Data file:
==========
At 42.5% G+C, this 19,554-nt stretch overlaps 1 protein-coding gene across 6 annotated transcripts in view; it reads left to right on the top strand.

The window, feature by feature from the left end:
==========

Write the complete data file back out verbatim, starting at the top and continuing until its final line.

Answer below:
At 42.5% G+C, this 19,554-nt stretch overlaps 1 protein-coding gene across 6 annotated transcripts in view; it reads left to right on the top strand.

The window, feature by feature from the left end: